By Connie Davis Bushey
News Editor, Baptist and Reflector
DONELSON — “The United States of America needs to use its moral leadership to end modern slavery around the world,” said U.S. Sen. Bob Corker at First Baptist Church here. His statement elicited applause from the about 300 in attendance.
Twenty-seven million people around the world are living in slavery because of human trafficking, “more than at any time in our world’s history,” reported Corker. He was one of several speakers for “Night of Hope Nashville” on ending human trafficking. First Baptist hosted the Oct. 13 conference.
To address human trafficking in the United States, a law was passed within the past year and a half to help law enforcement identify traffickers who are using the Internet, said Corker.
Additionally, to coordinate efforts by entities and groups across the world, a non-profit entity based in Washington D.C., will be started. Plans are for funding of about $50 million to be appropriated through legislation for the entity by the end of this year, he announced.
HIV and polio have been basically eradicated and slavery can too, said the senator.
“I am elected by you to try to solve problems and it is a huge privilege to do what I do, it really is, it’s such an honor … . It’s such an honor to come into contact with people like you who would come out on a night like this from across the community to be a part of this. …
“I don’t know of anything from a secular sense that makes people feel more whole than to give of themselves to help make another person’s life better.”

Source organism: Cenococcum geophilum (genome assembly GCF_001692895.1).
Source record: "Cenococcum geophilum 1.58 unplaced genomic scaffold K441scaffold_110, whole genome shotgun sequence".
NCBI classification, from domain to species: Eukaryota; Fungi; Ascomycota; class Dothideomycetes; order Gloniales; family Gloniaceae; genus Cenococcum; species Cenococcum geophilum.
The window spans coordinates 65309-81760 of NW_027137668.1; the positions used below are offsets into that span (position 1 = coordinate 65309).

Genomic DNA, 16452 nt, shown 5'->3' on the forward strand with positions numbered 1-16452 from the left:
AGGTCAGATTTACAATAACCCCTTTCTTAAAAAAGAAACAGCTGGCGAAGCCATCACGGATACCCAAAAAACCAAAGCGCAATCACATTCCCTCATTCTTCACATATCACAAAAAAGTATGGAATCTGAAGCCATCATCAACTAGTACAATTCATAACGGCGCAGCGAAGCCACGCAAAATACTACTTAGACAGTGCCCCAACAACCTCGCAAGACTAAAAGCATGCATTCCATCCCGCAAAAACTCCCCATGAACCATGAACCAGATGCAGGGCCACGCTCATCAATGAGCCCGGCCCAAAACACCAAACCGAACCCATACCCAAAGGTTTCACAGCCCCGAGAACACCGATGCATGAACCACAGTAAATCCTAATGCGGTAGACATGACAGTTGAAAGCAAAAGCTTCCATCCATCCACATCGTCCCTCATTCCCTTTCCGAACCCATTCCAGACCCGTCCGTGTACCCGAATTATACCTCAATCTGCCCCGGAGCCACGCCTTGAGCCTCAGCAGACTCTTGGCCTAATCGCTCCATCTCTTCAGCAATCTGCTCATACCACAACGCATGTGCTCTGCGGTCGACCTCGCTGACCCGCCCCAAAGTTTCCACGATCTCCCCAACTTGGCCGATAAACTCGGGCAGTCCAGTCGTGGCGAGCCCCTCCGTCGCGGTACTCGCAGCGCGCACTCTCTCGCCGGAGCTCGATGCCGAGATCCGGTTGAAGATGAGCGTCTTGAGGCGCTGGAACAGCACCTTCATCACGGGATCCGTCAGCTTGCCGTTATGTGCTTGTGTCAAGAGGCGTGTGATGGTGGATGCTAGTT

He shared that he has seen signs of human trafficking which is the modern form of slavery in the many foreign countries he visits in his work as chair of the U.S. Senate Committee on Foreign Relations. The issue was brought to his attention by his chief of staff Todd Womack of Chattanooga.
While in the Philippines, he met with some young ladies who had been rescued from slavery, Corker shared.
“Slavery is a crime of opportunity,” he said, perpetrated mostly by small business people. This is true despite the fact that every country in the world has outlawed slavery, he added.
“Poor people don’t have access to justice,” he noted. In other countries and in our own, the criminal justice systems must be strengthened.
Of the 27 million people enslaved in the world, 12 million are in India alone, Corker cited. Twenty-four percent are enslaved today in sex trafficking while 76 percent are in hard day labor.
Also speaking at the meeting were Joe Sorah of the Tennessee Baptist Convention staff and Rusty Sumrall, director of missions, Nashville Baptist Association. The meeting was held by the NBA and TBC.
Sumrall said, “We believe that the church is in a unique place to engage needy people. …
“It is a dream of our missions committee of the Nashville Baptist Association that a year from now we would have a coalition of churches working together in the Nashville area to help fight trafficking … ,” he stated.